Many other things happen over time, as well, which effect the operation of the formulas. . .the switch from the 154- to the 162-game season, the addition of more teams to the league (1961-1962 and several times since then), the switch into divisions (1969) and the addition of layers of playoff games, etc.   The decreasing standard deviation of wins over time is the biggest practical problem, but the others are issues as well.

My study is an examination of expected vs. actual World Championships, so it considers all seasons since 1903, the first World Series.   In the years 1903 to 1909 there are 112 teams, but only six World Series champions because there was no World Series in 1904.  What to do about that?

For 1904—and 1994, when the World Series was also cancelled—I considered the teams from that seasons to have had a chance to win the World Series, even though there was no World Series that season.  Why?   Because at the time those teams played, they had a expectation that they WOULD have a chance to win the World Series.  The World Series was not played in 1904 because John McGraw didn’t want to play it and in 1994 because of the strike, but people did not know that as the games were being played.  What happened to the 1904 Red Sox (95-59) could just as plausibly have happened to the 1906 White Sox (93-58).  It’s just like the 1942 Dodgers, who ran into a super-team in their own league; it’s an outcome that could not have been anticipated.   It happened to them, but it didn’t HAVE to happen to them.   So I counted those teams, from 1904 and 1994, as having had a chance to win the World Series which was denied to them by a twist of fate. 

Also, for obvious reasons, I made a rule that no team’s chance of winning the World Series could be less than zero or greater than one.   As it turned out, no team was so strong that their chance of winning the World Series was estimated at greater than one, anyway.   We are getting to our first result here, not the result we are pursuing, but an interim result that we can’t just throw away without comment.  

By my method, the team with the best chance ever to win the World Series was:  the 1927 Yankees.   The ’27 Yankees have a .89 expectation of winning the World Series.   Second on the list is the 1939 Yankees (.76), and third is the 1969 Baltimore Orioles (.64).  These are the fifteen teams with the highest probability of a World Championship:

 

Year

Tm

G

W

L

W-L%

Exp Cham

WS

1927

New York Yankees

155

110

44

.714

.893

1

1939

New York Yankees

152

106

45

.702

.758

1

1969

Baltimore Orioles

162

109

53

.673

.640

0

1954

Cleveland Indians

156

111

43

.721

.627

0

1998

New York Yankees

162

114

48

.704

.626

1

2001

Seattle Mariners

162

116

46

.716

.612

0

1906

Chicago Cubs

155

116

36

.763

.595

0

1929

Philadelphia Athletics

151

104

46

.693

.594

1

1912

Boston Red Sox

154

105

47

.691

.564

1

1953

Brooklyn Dodgers

155

105

49

.682

.552

0

1942

St. Louis Cardinals

156

106

48

.688

.549

1

1944

St. Louis Cardinals

157

105

49

.682

.543

1

1986

New York Mets

162

108

54

.667

.541

1

1961

New York Yankees

163

109

53

.673

.534

1

1912

New York Giants

154

103

48

.682

.528

0

 

These fifteen teams have a total expectation of 9.16 World Championships by my method.  They actually won nine World Championships.  The highest expectations for teams that did not win are for the 1969 Orioles, the 1954 Indians, the 2001 Mariners, the 1906 Cubs and the 1953 Dodgers.  All of those are memorable teams.  The 1969 Orioles were upset by the Miracle Mets.  The 1953 Dodgers were the team written about by Roger Kahn in The Boys of Summer.  The 1906 Cubs had Tinker, Evers and Chance although the poem was not written until later.  They were very heavily favored at the time to beat their crosstown rivals, who were known as the Hitless Wonders.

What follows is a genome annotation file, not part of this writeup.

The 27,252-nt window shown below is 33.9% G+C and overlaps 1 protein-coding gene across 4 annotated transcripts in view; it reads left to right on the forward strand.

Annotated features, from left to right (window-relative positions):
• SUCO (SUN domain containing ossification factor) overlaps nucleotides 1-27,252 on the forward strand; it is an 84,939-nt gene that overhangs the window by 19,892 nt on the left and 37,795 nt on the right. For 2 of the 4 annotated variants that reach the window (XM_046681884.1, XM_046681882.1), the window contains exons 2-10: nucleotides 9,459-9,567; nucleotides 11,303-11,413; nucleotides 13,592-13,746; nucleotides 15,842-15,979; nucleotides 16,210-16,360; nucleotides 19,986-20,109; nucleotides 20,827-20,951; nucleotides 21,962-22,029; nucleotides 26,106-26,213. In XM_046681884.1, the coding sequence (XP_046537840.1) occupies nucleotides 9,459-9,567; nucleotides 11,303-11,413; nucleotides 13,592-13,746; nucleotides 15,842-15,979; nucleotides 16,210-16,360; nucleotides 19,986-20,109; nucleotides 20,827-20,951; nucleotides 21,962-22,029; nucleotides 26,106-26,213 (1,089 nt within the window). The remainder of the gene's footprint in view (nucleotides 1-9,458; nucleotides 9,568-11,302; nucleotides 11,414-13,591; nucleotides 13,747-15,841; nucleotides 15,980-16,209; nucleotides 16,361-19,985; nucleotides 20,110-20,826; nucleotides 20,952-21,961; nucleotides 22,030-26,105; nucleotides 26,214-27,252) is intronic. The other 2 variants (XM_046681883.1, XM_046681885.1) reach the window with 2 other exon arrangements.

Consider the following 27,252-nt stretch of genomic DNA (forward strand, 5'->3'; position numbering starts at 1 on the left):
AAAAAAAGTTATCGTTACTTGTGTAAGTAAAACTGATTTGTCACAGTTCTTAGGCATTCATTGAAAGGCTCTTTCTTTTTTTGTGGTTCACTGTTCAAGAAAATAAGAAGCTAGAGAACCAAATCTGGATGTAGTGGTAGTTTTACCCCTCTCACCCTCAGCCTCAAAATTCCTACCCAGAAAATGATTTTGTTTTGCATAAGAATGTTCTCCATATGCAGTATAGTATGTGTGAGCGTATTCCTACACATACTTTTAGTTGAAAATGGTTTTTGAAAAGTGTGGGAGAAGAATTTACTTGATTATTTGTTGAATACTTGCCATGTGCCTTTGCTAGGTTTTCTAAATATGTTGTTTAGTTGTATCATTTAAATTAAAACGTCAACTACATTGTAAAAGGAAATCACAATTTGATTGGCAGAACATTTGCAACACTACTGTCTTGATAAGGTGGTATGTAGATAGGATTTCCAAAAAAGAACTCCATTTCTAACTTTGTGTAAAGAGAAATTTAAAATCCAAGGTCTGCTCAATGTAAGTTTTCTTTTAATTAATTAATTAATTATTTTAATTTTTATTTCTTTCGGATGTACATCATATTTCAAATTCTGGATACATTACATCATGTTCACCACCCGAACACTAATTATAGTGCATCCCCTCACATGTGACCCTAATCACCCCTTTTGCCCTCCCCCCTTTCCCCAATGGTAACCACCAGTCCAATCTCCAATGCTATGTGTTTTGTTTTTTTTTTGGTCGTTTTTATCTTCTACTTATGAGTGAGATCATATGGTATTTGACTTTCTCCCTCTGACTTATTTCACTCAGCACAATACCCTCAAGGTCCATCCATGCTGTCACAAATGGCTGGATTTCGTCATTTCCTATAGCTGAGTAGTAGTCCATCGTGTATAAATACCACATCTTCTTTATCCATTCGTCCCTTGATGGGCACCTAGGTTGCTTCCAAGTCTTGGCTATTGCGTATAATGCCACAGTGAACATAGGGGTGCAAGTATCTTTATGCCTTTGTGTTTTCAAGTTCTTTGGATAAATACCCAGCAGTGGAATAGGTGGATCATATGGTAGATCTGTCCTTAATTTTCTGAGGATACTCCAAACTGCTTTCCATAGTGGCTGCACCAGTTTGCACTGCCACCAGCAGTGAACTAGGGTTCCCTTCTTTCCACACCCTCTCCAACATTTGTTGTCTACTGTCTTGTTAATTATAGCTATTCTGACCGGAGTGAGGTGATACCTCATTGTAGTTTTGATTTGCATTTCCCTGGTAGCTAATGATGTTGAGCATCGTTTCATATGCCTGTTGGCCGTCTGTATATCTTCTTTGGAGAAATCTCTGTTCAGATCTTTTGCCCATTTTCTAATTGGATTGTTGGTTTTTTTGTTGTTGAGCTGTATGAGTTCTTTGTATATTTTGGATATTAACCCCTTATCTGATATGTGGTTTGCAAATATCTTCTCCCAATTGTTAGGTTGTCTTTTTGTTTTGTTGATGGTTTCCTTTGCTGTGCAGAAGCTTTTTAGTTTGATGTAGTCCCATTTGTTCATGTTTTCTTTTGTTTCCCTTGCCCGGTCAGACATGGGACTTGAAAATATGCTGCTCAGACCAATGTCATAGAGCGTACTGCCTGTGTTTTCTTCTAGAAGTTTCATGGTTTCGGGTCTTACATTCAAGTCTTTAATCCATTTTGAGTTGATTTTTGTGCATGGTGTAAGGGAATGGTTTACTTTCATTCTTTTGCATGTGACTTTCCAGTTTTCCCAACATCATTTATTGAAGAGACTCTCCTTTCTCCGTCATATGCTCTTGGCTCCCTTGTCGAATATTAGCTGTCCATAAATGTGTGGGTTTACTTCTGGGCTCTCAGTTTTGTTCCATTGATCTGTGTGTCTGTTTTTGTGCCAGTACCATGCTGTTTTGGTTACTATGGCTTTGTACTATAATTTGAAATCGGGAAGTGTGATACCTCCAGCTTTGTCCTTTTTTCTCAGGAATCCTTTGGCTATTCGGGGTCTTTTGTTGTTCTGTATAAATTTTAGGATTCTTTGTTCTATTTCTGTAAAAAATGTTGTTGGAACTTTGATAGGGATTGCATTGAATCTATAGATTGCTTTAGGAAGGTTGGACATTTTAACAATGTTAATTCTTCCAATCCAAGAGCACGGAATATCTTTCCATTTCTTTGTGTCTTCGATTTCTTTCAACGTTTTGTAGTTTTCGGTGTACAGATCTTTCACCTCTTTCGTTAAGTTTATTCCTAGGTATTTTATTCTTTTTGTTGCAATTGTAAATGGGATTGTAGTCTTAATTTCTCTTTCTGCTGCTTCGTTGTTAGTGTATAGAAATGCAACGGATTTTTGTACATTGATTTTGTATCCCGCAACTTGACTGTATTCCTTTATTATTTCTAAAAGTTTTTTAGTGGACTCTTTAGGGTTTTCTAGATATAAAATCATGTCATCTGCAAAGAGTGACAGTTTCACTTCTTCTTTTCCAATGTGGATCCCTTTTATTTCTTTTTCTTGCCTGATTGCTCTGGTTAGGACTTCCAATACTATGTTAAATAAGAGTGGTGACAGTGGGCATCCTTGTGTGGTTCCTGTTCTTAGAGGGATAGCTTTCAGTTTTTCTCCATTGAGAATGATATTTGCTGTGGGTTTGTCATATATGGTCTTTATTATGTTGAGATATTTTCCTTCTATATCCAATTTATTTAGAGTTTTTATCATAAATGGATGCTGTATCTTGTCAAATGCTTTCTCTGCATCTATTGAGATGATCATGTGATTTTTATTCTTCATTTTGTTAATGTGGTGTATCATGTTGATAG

But this is not really what we are studying.  If we were studying THAT I would have used a different method.  I am studying teams over time.  Let’s move on to decades. . . specifically three questions:

1)       Which teams had the highest expectation for World Series Wins in a decade?

2)      Which teams had really good decades in the World Series? And

3)      Which teams had really tough World Series results (in a decade)?

 

I would ask (4) which teams had the lowest expectations for World Series Wins in a decade, but the answer is "Several, with zero."  If a franchise goes through the decade without a .500 team—which several franchises have done—they get a goose egg. 

1)      Which teams had the highest expectation for World Series Wins in a decade?

There are six franchise/decades in which a team has had an expectation of at least two World Championships.  Four of those are the Yankees of the 1920s, 1930s, 1940s and 1950s.   The Yankees had an expectation of 2.7 World Championships in the 1920s, 3.5 in the 1930s (the record), 2.2 in the 1940s, and 2.9 in the 1950s.  The other two teams with super-decades were the New York Giants of the 1910-19 era (2.0 expected championships) and the Cardinals of the 1940s (2.6). 

 

2)      Which teams had really good decades in the World Series?

The five best decades any franchise has had in regard to World Series wins vs. expectation are:            

1.       The Yankees of the 1950s, six actual championships against an expectation of 2.9;

2.       The San Francisco Giants of this decade, 2010 to 2017, three actual world championships against an expectation of 0.2;

3.       The Red Sox of the Babe Ruth era, 1910 to 1919, four World Championships against an expectation of 1.3;

4.       The A’s of the 1970s, three World Championships against an expectation of 0.8; and

5.       The Yankees of the 1940s, four World Championships against an expectation of 2.2.